Invisibility of violations against lesbians and bisexual woman!

The problems and needs of lesbians and bisexual women continue to be overlooked. This is why, when we talk about human rights violations of the community, priority should be given to the experiences of lesbians and bisexual women.

In the process of monitoring human rights violations, we observe that women face serious violations, however they are not able to take collective actions against this situation. One of the resons behind this is women are not only subject to homophobia but also sexism for being women. This causes serious damages and traumas in the lives of lesbians and bisexual women.

If the support we offer only focuses on those who are vulnerable visibly, then we will fail in helping lesbians and bisexual women as well as trans men. We will perpetuate to the invisibility of their status in society as well as within the movement.


Media is one of the key institutions that justifies disctimination against gays, bisexuals and trans people. The language they use, titles they pick and the image they give have an impact on how readers feel about the community. For instance, in the 90s, media almost always used the term “transvestite terror” in news that involved trans people.

On the other hand, lesbians are presented as pornographic objects in media. Gay men and and trans people are usually in news that are related to crimes involving judiciary or the police. When reporting hate crimes/murders, the testimony of the perpetrator is given priority in the language of the news.

When we started to monitor media’s language closely in the beginning of 2000s, there was almost no difference between the hateful language of mainstream media and alternative media. However, with close monitoring, giving feedback and news written by our own news portal to other media organs made a dramatic change and the difference between mainstream and alternative media grew bigger. One of the reasons for this is the politization of gay, bisexual and trans identities. However, there are still newspapers who have the policy of disseminating and promoting hate via their news, such as Akit and Vahdet.

When monitoring media or getting in contact with them, we are well aware that media is not independent and free but rather under the hegemony of investment groups and the ruling party. In the meantime, we use our own media portals Kaos GL Magazine and news site, which are now the media platforms of the anti-homophobia and anti-transphobia movement. These platforms produce their own news and serve them to other media organs. The advantage of this system is that the language of these news are selected carefully and filtered from prejudice, sexism, homophobia and transphobia. This eliminates the risk of hateful news and articles reaching to readers and gives us the change to play an active role in how media is managed. This is why we believe Kaos GL’s media organs play a crucial role in the transformation of Turkey’s media in general.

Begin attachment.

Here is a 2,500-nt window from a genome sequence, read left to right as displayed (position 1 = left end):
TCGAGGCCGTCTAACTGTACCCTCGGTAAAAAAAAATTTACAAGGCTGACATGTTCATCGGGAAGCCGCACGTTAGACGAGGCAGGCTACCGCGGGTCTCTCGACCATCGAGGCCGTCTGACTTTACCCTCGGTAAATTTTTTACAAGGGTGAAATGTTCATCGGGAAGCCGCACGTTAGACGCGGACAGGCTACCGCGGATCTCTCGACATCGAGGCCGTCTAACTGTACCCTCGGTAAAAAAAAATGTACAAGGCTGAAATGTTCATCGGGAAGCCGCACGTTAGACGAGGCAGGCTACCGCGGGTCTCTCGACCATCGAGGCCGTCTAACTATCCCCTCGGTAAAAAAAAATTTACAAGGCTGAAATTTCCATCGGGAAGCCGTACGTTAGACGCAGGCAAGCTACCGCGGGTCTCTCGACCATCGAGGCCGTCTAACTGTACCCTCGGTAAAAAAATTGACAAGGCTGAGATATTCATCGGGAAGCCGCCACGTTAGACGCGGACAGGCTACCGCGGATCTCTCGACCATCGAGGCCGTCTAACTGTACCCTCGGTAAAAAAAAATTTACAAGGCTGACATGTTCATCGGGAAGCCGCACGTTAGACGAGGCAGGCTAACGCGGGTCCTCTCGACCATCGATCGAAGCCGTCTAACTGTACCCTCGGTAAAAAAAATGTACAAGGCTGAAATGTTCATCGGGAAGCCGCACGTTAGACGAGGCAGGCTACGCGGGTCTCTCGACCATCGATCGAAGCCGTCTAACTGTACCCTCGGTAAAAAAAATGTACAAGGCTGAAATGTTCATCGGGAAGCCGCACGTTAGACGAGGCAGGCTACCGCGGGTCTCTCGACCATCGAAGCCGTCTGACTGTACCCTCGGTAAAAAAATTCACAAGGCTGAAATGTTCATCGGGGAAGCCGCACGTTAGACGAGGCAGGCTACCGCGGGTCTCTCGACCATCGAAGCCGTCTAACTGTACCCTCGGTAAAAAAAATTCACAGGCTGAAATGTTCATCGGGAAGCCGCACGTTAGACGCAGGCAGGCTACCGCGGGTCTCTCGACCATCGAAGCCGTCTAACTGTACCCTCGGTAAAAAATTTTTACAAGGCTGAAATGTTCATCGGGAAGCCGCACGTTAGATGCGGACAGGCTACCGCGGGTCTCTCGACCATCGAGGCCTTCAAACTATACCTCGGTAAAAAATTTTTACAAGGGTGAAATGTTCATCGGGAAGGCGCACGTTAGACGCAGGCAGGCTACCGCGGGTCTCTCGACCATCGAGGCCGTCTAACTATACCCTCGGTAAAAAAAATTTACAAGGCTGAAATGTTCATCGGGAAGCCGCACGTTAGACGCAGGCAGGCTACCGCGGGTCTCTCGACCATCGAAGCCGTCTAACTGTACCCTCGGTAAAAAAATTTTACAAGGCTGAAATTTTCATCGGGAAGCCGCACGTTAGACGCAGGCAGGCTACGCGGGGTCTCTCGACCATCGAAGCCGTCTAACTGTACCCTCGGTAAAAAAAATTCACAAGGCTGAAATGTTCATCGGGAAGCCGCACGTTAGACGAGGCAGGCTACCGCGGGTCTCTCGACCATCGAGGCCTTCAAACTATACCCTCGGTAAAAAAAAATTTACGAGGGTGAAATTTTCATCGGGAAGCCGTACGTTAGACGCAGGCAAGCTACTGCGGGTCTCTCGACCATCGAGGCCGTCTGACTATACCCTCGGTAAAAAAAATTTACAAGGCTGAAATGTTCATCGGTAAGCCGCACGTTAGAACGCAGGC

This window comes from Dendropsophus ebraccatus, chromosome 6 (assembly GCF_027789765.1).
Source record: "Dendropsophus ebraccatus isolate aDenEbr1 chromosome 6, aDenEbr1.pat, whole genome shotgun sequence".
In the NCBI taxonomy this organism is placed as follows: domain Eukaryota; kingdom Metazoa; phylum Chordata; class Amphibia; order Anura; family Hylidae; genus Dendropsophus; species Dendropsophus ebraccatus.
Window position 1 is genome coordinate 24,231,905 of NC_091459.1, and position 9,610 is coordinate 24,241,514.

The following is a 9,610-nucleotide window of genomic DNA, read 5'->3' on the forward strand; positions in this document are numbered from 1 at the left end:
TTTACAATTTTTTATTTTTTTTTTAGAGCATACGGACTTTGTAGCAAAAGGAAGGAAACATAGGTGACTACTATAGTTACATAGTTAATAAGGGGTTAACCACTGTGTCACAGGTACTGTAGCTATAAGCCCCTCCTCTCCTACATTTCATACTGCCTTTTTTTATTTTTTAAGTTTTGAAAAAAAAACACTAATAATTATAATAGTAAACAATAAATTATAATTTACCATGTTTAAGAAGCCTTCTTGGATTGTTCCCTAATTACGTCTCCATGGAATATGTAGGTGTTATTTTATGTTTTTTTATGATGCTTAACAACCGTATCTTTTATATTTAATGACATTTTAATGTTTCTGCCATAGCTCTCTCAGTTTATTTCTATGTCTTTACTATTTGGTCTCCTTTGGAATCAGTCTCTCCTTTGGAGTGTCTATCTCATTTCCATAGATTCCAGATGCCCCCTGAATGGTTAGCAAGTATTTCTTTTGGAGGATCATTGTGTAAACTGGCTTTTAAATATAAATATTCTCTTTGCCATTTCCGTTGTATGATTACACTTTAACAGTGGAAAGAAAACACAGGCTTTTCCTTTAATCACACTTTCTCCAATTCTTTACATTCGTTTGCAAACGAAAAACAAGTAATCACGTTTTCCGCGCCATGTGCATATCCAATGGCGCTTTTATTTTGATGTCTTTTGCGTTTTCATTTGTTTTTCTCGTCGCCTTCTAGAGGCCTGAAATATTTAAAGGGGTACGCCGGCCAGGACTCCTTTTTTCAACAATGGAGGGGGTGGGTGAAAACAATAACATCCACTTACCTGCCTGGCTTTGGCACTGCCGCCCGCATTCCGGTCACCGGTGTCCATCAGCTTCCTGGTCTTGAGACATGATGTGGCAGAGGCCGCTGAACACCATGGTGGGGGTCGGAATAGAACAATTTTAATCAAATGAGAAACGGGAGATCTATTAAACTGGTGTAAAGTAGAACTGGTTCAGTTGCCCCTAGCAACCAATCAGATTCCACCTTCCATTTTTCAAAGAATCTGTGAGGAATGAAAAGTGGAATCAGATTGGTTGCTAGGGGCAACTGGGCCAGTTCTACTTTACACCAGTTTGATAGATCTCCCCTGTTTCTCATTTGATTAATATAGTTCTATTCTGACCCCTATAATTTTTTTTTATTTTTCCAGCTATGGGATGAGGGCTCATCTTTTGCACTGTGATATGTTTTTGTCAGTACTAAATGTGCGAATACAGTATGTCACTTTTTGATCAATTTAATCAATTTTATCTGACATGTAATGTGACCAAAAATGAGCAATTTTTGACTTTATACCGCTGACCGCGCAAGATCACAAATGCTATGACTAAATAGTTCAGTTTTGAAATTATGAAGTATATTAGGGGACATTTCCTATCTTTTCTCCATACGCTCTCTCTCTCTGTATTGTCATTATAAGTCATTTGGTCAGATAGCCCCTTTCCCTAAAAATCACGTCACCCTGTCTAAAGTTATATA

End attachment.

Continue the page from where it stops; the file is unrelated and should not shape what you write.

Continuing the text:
What do we do against discrimination?

We organize as gay, bisexual and trans people and urge/help people do the same. We organize with heterosexual people in this movement against heterosexism because we believe the system harms and victimizes not only the community but also heterosexual people.

We do regular and committed monitoring in media, health, housing, employment, education, army and social work, all of which are fields where we are discriminated against.

We also promote good examples and ideas of actions from Turkey and all around the world. For instance, Kaos GL Magazine and are two good examples for media. Other good examples are the LGBT shelter of Istanbul LGBTT Association and the Dilek İnce Clothing Bank of Pink Life Association which distributes clothes to prisoners and trans immigrants.

We also collaborate with workers from other professions, labor unions and organizations. We promote and support the establishment of anti-heterosexist networks and commissions and we work with them. For instance, at Eğitim-Sen (an education union) in Istanbul and İzmir, we have two LGBTI commissions. Similarly, there is an LGBTI commission at the Istanbul office of Association of Social Workers. And finally, we work closely with women’s commission at Turkish Journalists Union.

In parallel to this, we give trainings to a wide range of professional groups, including but not limited to journalists, teachers, lawyers, social workers, school counselors, psychologists and unionists. We also support their capacity and services by providing them with useful and informative documents and kits.

Lastly, we offer an anti-discrimination school curriculum. We visit each and every university in Ankara and give lectures on the forms of discrimination gay, bisexual and trans people face on a daily basis and inform students about how we can take actions collecively. As part of our International Day Against Homophobia and Transphobia (IDAHOT) programs, we visit more than 30 cities and organize academic and social events. IDAHOT events are one of our three major events we host in Ankara. The other two are International Feminist Forum every March and Symposium Against Discriminations every December (in dedication to International Human Rights Day). With these events, we aim at raising awareness among public, strenghtening the LGBT activists and expanding our anti-heterosexist movement by means of solidarity and networking.

Editor note: The articles of “Discrimination at Workplace and Fight Against Discrimination” has been translated into English by Nevin Öztop.